Physical security is the safeguarding of documents,
photographs, and other items that contain classified
information. Later in this chapter, another form of
physical security used to safeguard property and
material physically at Navy shore activities is discussed.
Physical security is the concern for protecting
classified documents, devices, and materials, so they
never fall into the hands of unauthorized personnel or
come within optical range of actual or possible enemies.
When working with classified matter, you must protect
it from being seen by unauthorized individuals, either
military or civilian. No person should have access to
classified material unless it is necessary for them to
carry out their official duties. Classified material must
never be removed from its designated working space or
left unguarded. When not actually in use, you must keep
it locked up in an authorized container.
DESTRUCTION OF CLASSIFIED
When classified products, such as photographs,
videotapes, or audio recordings, are no longer needed or
useful, they must be destroyed. The products must never
be discarded in ordinary containers.
Destruction of classified material must be
accomplished and witnessed by persons who are cleared
to the level of the material being destroyed. A record of
destruction is mandatory even when an originator states
in a document that it may be destroyed without report.
This statement means only that the originator does not
need to be notified of the destruction.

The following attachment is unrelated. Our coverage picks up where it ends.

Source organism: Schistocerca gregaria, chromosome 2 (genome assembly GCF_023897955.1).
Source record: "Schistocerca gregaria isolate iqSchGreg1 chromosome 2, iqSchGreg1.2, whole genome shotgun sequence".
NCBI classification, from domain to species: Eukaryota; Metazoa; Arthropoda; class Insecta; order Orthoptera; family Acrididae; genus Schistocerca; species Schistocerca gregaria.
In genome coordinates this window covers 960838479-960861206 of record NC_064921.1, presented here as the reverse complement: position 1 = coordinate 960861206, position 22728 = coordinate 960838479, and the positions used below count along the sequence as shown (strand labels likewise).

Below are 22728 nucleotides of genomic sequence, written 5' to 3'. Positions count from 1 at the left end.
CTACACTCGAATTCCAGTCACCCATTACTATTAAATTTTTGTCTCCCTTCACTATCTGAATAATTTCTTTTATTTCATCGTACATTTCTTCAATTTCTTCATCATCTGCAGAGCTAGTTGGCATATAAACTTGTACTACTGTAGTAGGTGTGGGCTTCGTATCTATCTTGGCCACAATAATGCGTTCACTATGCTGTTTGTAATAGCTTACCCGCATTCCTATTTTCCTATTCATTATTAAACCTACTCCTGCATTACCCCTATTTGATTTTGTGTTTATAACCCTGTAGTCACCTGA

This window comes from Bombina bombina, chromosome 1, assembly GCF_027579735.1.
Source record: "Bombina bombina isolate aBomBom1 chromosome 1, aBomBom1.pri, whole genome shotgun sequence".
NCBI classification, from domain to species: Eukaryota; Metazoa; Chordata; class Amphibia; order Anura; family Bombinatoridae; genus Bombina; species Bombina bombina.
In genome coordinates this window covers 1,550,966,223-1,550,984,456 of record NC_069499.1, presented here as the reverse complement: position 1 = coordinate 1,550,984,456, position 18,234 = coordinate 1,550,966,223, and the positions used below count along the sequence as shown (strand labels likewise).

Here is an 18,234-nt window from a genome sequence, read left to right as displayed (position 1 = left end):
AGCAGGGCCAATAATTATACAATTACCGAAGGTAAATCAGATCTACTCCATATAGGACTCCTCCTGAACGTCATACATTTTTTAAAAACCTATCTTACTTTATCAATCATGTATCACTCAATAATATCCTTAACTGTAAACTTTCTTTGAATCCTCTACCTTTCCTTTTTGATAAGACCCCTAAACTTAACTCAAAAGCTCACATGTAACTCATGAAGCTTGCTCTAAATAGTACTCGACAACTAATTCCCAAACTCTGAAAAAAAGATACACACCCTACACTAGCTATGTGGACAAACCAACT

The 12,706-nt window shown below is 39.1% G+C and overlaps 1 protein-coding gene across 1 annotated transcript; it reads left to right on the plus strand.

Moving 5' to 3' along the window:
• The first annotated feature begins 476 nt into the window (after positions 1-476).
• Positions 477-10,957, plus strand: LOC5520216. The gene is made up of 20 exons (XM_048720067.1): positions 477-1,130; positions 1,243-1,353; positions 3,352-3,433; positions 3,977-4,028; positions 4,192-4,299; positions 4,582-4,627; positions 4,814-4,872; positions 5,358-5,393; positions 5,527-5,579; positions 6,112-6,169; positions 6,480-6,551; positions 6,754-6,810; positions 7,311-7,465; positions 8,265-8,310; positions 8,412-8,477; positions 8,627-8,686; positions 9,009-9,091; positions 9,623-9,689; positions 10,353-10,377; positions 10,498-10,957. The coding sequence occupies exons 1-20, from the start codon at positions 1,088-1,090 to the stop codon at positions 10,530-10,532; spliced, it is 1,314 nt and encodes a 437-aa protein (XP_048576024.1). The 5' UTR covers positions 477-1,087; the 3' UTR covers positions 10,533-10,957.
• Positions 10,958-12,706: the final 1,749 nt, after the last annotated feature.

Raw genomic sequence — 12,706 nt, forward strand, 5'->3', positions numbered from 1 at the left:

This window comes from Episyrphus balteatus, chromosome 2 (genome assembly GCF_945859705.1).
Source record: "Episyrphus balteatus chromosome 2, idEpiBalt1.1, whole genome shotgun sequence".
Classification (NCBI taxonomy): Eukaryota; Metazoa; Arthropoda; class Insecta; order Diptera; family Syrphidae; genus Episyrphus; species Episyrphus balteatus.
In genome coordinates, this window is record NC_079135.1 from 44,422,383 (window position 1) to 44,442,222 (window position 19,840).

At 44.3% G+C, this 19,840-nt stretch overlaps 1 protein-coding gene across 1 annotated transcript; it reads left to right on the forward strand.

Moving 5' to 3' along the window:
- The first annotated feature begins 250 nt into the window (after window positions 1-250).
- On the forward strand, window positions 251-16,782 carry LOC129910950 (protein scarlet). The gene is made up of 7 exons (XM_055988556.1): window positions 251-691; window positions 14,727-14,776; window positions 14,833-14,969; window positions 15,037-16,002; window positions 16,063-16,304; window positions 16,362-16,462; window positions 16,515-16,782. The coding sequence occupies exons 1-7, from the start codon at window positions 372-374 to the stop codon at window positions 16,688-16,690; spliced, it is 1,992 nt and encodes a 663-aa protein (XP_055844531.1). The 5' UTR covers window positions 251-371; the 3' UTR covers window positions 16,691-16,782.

A record of destruction is required for Top Secret
and Secret material, but not for Confidential material.
Destruction may be recorded on OPNAV 5511/12
(Classified Material Destruction Report) or on any other
record that includes complete identification of the
material, number of copies destroyed, and the date of
destruction. The record of destruction must be signed by
the two cleared people involved in the destruction of Top
Secret materials, and the record must be retained for
Classified documents can be destroyed by burning,
pulping, pulverizing, or shredding. When destruction is
accomplished by means other than shredding, the
residue must be inspected to ensure complete
In most imaging facilities, the policy is to give all
scrap materials, test prints, and any other material
generated from a classified job, back to the requester.
Do not destroy classified materials without first
consulting your supervisor.
Spaces that contain classified matter are known as
security (sensitive) areas. The areas have varying
degrees of security, depending on their purpose, the
nature of the work, and the information and materials
involved. All security areas should be clearly marked by
signs marked Restricted Area. Three types of security
areas are established to meet different levels of security
Spaces requiring the strictest control of access are
designated exclusion areas. They contain classified
matter that restrict admittance to only those persons that
require access to the materials and have a need to
An exclusion area is fully enclosed by a perimeter
barrier. All entrances and exits are guarded, and only
those persons whose duties require access and have the
appropriate security clearance are authorized to enter.
A limited area is one where the uncontrolled
movement of personnel permits access to classified
information. Within the area, access may be prevented
by escort and other internal controls.
The limited area is enclosed by a clearly defined
perimeter barrier. Entrances and exits are guarded or
controlled by attendants to check personal
identification. These areas also may be protected by an
Most Navy imaging facilities should be considered
at least a limited area when classified work is in
progress. All visitors must be escorted within these
spaces. When classified work is in progress, it should be
excluded from all personnel who do not have the need
to know. Even when classified work is not in progress,
it is wise to operate within your imaging facility as
though it was a limited area because there is a
considerable amount of expensive equipment